Biochemistry Helps Explain Gender Differences in Emotional Reactivity

A new study provides biochemical evidence to explain different emotional responses among women and men.

Investigators discovered that when presented with negative images, women respond with greater sensitivity and display subtle differences in brain function.

Researchers from the CIUSSS de l’Est-de-l’Île-de-Montréal and the University of Montreal discuss women’s apparent greater sensitivity to emotions in the journal Psychoneuroendocrinology.

“Not everyone’s equal when it comes to mental illness,” said Adrianna Mendrek, Ph.D., lead author of the study. “Greater emotional reactivity in women may explain many things, such as their being twice as likely to suffer from depression and anxiety disorders compared to men.”

In their research, Mendrek and her colleagues observed that certain areas of the brains of women and men, especially those of the limbic system, react differently when exposed to negative images.

Their investigations centered on whether women’s brains work differently than men’s and whether this difference is modulated by psychological (male or female traits) or endocrinological (hormonal variations) factors.

For the study, 46 healthy participants — including 25 women — viewed images and said whether these evoked positive, negative, or neutral emotions. At the same time, their brain activity was measured by brain imaging.

Blood samples were taken beforehand to determine hormonal levels (e.g., estrogen, testosterone) in each participant.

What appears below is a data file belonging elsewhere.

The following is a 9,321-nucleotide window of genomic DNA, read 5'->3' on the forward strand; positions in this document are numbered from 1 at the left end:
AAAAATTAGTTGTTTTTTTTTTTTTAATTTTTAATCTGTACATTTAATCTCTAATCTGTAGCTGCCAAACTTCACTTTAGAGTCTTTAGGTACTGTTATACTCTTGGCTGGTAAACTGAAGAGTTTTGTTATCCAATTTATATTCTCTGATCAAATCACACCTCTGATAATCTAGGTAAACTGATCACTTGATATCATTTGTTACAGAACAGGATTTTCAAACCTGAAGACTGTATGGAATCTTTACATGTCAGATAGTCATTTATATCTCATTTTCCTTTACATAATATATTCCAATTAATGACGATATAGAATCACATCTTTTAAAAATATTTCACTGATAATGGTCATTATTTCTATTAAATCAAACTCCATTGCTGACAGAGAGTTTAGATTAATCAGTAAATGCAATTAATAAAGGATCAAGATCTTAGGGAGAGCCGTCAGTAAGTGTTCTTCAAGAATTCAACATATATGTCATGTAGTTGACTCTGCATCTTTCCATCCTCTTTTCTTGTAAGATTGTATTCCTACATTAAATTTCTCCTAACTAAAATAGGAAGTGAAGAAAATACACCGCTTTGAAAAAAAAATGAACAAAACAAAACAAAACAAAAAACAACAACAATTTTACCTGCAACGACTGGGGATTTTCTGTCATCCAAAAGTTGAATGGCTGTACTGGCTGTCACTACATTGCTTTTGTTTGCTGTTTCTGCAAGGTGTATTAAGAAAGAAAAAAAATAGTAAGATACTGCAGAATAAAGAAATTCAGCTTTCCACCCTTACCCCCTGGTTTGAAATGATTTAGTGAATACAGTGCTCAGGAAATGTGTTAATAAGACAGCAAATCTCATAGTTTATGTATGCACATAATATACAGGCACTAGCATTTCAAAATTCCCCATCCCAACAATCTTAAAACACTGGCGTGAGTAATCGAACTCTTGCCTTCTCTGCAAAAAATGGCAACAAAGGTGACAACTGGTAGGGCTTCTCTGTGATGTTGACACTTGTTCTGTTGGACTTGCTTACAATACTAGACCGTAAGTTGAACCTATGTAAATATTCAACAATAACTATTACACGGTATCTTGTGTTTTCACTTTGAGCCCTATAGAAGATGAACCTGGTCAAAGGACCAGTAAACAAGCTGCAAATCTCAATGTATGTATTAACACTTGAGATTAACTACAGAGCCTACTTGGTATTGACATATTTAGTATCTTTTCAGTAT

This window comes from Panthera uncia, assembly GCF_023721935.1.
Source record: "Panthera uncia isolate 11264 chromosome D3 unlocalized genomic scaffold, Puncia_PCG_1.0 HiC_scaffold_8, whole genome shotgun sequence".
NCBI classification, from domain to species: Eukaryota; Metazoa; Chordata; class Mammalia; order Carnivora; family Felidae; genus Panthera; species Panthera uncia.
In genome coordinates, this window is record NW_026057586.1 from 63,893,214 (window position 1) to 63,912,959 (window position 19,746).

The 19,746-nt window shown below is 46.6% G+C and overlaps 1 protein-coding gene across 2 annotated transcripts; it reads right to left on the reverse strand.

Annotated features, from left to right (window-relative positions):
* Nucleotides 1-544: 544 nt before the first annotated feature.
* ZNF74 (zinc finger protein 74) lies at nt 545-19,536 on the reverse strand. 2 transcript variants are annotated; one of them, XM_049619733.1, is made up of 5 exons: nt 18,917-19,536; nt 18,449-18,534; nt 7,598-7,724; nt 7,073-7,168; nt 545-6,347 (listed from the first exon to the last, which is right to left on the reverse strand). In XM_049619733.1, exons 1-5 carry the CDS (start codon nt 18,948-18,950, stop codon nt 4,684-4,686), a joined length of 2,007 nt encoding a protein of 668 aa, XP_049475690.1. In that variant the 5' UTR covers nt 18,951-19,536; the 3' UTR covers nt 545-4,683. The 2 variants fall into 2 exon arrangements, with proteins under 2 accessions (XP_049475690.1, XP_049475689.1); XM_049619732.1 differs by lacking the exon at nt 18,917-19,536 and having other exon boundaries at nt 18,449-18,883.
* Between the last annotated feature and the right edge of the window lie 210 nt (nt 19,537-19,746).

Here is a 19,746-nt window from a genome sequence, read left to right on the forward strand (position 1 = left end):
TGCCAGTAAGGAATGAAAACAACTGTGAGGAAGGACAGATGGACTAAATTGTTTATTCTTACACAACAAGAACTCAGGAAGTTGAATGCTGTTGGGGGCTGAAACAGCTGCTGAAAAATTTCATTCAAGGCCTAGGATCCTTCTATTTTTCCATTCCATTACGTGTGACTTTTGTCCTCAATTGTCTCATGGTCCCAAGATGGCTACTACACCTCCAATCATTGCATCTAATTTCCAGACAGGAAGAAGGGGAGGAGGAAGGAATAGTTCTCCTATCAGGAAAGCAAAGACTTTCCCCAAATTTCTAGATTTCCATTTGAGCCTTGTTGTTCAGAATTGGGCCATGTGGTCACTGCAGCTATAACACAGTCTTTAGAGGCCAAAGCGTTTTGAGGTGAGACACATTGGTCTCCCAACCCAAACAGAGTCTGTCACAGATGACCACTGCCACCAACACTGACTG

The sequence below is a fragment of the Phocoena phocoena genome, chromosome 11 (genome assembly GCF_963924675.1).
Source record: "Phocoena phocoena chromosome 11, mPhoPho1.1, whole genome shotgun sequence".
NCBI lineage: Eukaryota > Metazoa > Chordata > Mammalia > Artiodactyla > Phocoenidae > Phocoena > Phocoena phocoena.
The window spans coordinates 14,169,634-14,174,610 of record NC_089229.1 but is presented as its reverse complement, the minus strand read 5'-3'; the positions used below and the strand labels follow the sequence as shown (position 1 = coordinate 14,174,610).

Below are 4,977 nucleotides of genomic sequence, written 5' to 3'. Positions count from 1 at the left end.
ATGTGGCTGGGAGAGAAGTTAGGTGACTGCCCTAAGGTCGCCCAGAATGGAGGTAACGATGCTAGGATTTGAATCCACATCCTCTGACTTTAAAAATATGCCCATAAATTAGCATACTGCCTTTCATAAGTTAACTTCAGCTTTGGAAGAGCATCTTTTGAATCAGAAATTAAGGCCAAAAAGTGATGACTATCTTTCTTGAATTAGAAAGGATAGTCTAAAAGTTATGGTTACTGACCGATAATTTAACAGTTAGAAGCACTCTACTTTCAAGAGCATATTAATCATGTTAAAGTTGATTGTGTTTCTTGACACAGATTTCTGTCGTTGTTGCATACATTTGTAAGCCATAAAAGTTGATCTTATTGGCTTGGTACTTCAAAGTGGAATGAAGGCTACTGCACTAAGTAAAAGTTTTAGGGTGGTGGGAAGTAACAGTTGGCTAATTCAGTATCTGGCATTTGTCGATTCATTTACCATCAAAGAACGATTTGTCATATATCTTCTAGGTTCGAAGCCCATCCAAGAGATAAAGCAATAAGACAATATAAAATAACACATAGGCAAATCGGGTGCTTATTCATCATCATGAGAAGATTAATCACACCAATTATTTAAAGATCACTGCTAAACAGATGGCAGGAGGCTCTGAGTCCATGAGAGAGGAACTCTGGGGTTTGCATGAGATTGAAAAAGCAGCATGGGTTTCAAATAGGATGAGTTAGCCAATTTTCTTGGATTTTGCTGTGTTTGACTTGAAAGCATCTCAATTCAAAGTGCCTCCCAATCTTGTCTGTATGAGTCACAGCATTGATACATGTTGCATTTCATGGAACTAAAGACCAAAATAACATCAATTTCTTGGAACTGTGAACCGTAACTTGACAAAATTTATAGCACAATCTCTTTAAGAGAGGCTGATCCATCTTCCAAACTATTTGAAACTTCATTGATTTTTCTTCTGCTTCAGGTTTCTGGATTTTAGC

The researchers found that subjective ratings of negative images were higher in women compared to men. Higher testosterone levels were linked to lower sensitivity, while higher feminine traits (regardless of sex of tested participants) were linked to higher sensitivity.

Furthermore, while, the dorsomedial prefrontal cortex (dmPFC) and amygdala of the right hemisphere were activated in both men and women at the time of viewing, the connection between the amygdale and dmPFC was stronger in men than in women, and the more these two areas interacted, the less sensitivity to the images was reported.

“This last point is the most significant observation and the most original of our study,” said Stéphane Potvin, Ph.D., a co-author of the study.

The amygdale is a region of the brain known to act as a threat detector and activates when an individual is exposed to images of fear or sadness, while the dmPFC is involved in cognitive processes (e.g., perception, emotions, reasoning) associated with social interactions.

“A stronger connection between these areas in men suggests they have a more analytical than emotional approach when dealing with negative emotions,” added Potvin.

“It is possible that women tend to focus more on the feelings generated by these stimuli, while men remain somewhat ‘passive’ toward negative emotions, trying to analyze the stimuli and their impact.”

This connection between the limbic system and the prefrontal cortex appeared to be influenced by testosterone — the male hormone — which tends to reinforce this connection, as well as by an individual’s gender (as measured be the level of femininity and masculinity).

“So there are both biological and cultural factors that modulate our sensitivity to negative situations in terms of emotions,” Mendrek said. “We will now look at how the brains of men and women react depending on the type of negative emotion (e.g., fear, sadness, anger) and the role of the menstrual cycle in this reaction.”

Source: Universite de Montreal/Newswise